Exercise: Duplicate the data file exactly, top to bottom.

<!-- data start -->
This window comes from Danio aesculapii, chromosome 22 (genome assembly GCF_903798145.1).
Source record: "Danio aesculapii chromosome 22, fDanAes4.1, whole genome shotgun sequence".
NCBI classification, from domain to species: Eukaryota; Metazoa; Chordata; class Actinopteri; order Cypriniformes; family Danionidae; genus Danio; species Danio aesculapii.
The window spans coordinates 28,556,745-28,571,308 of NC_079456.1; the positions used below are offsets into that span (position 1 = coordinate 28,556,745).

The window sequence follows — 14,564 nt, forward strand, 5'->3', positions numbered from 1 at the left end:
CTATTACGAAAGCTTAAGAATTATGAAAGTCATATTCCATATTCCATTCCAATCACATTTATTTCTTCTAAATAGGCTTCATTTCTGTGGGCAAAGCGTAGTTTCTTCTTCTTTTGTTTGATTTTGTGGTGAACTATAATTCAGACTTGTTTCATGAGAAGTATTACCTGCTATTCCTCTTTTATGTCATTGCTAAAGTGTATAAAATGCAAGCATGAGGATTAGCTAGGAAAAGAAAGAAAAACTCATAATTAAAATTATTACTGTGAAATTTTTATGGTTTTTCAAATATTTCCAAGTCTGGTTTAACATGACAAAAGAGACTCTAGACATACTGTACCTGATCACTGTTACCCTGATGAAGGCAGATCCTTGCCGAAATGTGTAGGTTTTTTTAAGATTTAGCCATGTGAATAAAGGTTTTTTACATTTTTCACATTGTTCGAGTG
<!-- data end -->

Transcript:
This window comes from Danio aesculapii, chromosome 22 (genome assembly GCF_903798145.1).
Source record: "Danio aesculapii chromosome 22, fDanAes4.1, whole genome shotgun sequence".
NCBI classification, from domain to species: Eukaryota; Metazoa; Chordata; class Actinopteri; order Cypriniformes; family Danionidae; genus Danio; species Danio aesculapii.
The window spans coordinates 28,556,745-28,571,308 of NC_079456.1; the positions used below are offsets into that span (position 1 = coordinate 28,556,745).

The window sequence follows — 14,564 nt, forward strand, 5'->3', positions numbered from 1 at the left end:
CTATTACGAAAGCTTAAGAATTATGAAAGTCATATTCCATATTCCATTCCAATCACATTTATTTCTTCTAAATAGGCTTCATTTCTGTGGGCAAAGCGTAGTTTCTTCTTCTTTTGTTTGATTTTGTGGTGAACTATAATTCAGACTTGTTTCATGAGAAGTATTACCTGCTATTCCTCTTTTATGTCATTGCTAAAGTGTATAAAATGCAAGCATGAGGATTAGCTAGGAAAAGAAAGAAAAACTCATAATTAAAATTATTACTGTGAAATTTTTATGGTTTTTCAAATATTTCCAAGTCTGGTTTAACATGACAAAAGAGACTCTAGACATACTGTACCTGATCACTGTTACCCTGATGAAGGCAGATCCTTGCCGAAATGTGTAGGTTTTTTTAAGATTTAGCCATGTGAATAAAGGTTTTTTACATTTTTCACATTGTTCGAGTG